- 22–29.5 in
- 49.4–102.3 oz
- Larger than a Ring-necked Pheasant; smaller than a Wild Turkey.
- Tétras des armoises (French)
- Over the harsh winter, sage-grouse actually manage to gain weight and strength in preparation for the breeding season by feeding on the leaves of sagebrush. They get water from feeding on snow.
- In preparation for a strutting display, male Greater Sage-Grouse can gulp and hold a gallon of air in a pouch of their esophagus. By squeezing it out with force, they begin their display.
- Although many male Greater Sage-Grouse may display at a lek, only one or two males get picked by a majority of the females for mating. Scientists have recorded a single male copulating 37 times with 37 different females—and coincidentally the whole thing took 37 minutes. This isn’t all that uncommon for the top males at a lek. Most of the females mate with the same one or a few males—putting intense pressure on males to be the best.
- The sound from the males’ booming display is actually loudest off to each side, not straight ahead. That’s why you may see displaying males standing to the side of a female instead of in front of her.
- Like many other grouse species, the Greater Sage-Grouse male plays no role in the raising of the young. Males display on dancing grounds known as leks. Females visit the leks to obtain matings, and then go off to raise their brood by themselves.
- Traditional lekking grounds may be used for years.
- Sage-grouse have a specialized stomach that digests the tough sage-brush, their main food.
- Greater Sage-Grouse can live up to 9 years in the wild, but more often 3–6 years. Females tend to be longer-lived, due to high predation of males on leks.
Greater Sage-Grouse live only on the sagebrush steppe of western North America, and they use several types of sagebrush habitat in different parts of the year. They usually nest in areas with relatively dense cover from big sagebrush (Artemisia tridentata), although they also use areas with rabbitbrush, greasewood, and grassy areas. Leks are located in clear areas such as broad ridgetops, grassy swales, dry lakebeds, and sometimes recently burned areas. Adult hens lead their growing chicks to areas with good forage, including irrigated pastures, wet meadows, and alfalfa fields, in addition to sagebrush.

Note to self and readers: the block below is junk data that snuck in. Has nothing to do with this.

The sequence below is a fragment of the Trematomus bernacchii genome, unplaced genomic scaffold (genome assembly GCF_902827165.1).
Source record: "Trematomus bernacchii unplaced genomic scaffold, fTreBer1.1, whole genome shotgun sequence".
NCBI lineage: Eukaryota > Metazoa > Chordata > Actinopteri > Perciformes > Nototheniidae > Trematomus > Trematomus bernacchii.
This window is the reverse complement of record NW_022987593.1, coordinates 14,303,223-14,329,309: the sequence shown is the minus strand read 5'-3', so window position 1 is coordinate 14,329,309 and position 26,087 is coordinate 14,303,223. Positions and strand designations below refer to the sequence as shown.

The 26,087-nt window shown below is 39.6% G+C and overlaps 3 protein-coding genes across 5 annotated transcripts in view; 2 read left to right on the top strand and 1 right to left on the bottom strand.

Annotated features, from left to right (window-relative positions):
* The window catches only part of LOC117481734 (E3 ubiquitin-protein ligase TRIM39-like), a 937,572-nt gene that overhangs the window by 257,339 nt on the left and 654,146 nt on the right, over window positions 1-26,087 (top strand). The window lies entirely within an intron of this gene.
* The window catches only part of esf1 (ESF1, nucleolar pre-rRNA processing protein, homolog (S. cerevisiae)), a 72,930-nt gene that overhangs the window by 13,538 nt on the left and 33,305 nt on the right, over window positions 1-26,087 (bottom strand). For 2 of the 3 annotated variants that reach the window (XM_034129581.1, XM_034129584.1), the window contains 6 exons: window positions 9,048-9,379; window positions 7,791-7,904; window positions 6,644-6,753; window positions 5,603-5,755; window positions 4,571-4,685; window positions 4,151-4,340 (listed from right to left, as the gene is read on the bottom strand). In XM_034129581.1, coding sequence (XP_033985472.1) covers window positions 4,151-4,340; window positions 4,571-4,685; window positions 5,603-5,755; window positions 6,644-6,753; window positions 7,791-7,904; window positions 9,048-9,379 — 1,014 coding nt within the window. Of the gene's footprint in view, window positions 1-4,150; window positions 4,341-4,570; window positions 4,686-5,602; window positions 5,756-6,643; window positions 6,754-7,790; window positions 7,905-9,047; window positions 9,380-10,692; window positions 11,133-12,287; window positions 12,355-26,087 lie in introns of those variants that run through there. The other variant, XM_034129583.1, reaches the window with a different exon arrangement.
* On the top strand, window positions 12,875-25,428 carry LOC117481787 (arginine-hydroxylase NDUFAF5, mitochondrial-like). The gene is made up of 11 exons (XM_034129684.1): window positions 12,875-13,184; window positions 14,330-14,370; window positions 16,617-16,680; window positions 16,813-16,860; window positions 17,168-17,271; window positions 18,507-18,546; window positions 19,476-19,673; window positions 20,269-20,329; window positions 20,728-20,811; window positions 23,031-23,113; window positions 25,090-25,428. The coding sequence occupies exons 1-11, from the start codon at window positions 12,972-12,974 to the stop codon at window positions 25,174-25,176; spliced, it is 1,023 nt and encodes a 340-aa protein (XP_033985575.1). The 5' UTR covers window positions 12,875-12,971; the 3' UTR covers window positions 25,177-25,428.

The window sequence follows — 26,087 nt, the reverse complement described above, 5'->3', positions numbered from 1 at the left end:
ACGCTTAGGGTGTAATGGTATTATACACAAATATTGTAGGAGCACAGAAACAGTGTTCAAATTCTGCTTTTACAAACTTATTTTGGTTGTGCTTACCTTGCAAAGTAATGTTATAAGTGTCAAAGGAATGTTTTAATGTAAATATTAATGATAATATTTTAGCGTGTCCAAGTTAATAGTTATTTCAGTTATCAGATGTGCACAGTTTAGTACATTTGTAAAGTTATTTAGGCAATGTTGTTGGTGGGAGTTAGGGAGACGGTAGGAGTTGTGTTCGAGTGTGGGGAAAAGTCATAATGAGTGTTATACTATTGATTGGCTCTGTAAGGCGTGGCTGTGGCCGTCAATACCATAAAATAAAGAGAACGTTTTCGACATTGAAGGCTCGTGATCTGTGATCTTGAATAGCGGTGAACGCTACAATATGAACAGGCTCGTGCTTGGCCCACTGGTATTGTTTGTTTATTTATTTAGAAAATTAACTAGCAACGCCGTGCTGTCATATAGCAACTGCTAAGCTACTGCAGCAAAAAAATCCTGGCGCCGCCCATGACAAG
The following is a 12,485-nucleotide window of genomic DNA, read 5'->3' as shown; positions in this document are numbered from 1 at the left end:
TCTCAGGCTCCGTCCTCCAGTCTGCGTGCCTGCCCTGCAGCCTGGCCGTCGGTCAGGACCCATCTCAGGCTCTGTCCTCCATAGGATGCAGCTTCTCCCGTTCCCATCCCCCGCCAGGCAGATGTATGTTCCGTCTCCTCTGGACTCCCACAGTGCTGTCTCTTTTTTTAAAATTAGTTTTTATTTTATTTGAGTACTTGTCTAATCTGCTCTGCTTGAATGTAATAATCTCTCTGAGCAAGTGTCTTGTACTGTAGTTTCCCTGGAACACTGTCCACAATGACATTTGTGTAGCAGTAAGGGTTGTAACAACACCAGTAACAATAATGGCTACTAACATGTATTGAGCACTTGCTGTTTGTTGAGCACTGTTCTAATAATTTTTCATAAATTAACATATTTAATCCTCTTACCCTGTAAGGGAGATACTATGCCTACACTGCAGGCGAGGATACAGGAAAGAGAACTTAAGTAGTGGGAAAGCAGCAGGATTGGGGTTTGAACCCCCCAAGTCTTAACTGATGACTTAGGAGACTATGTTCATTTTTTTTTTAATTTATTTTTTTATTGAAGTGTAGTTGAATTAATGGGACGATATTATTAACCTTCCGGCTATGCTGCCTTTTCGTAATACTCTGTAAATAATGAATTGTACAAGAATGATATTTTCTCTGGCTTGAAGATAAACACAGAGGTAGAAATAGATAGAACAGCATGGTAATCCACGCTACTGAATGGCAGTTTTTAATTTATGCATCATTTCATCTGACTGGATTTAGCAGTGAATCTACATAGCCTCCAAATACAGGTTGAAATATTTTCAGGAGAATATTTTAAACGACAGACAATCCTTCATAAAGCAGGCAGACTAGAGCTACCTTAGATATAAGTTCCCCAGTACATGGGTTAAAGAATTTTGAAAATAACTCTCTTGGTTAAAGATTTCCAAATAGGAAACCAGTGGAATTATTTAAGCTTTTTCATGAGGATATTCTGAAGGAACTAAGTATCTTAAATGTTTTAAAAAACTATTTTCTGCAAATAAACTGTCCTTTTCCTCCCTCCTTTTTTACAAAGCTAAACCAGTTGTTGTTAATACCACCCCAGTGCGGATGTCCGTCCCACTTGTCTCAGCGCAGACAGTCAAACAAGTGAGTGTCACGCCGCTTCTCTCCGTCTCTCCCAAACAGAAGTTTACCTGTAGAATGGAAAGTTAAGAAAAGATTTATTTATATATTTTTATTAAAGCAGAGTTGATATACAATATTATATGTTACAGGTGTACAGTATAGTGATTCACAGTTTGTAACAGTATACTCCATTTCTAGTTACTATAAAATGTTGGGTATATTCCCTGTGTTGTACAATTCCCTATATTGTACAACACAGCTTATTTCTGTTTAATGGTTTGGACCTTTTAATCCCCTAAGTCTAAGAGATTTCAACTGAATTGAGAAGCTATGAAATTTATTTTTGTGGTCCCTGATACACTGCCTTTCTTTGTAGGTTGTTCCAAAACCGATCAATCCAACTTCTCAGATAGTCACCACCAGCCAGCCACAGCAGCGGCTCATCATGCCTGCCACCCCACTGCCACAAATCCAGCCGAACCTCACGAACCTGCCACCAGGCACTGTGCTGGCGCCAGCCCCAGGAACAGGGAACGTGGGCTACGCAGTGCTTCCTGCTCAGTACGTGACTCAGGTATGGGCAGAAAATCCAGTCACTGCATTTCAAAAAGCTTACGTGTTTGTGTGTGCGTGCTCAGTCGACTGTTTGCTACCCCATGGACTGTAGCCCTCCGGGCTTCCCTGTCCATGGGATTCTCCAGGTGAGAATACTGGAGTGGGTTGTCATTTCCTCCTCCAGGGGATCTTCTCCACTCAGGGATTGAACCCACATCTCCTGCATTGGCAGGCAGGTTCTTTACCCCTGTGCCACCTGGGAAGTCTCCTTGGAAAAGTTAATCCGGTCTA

Sage-grouse eat leaves, buds, flowers, forbs, and insects. Leaves (primarily of sagebrush) dominate the diet throughout most of the year. However, in the first three weeks after hatching, chicks cannot digest sagebrush, and forbs and various insects (beetles, grasshoppers, and ants, especially) make up the bulk of the juvenile diet. Dandelions and other forbs are important for females as they prepare for laying.
- Clutch Size
- 4–11 eggs
- Number of Broods
- 1 broods
- Egg Length
- 2.2–2.3 in
- Egg Width
- 1.5–1.5 in
- Incubation Period
- 25–29 days
- Nestling Period
- 1 days
- Egg Description
- Variable shades of olive-buff or pale greenish, with fine, darker markings.
- Condition at Hatching
- The downy, well-camouflaged chicks are precocial, able to feed themselves within minutes of hatching. Typically able to fly weakly after 10 days, and strongly after about 5 weeks.
Females make bowl-shaped nests scraped into the soft soil and lined with leaves, grasses and forbs, small twigs, and feathers that the female plucks from her breast. The cup interior is about 8 inches across and 2–4 inches deep.
Females do all the nest-building, incubation, and raising of the chicks without any help from males. They place their nests on the ground, usually under a sagebrush shrub and sometimes under tufts of grass within dense patches of shrubs. Nests tend to have at least two directions that are not heavily vegetated, which presumably function as possible escape routes for incubating females.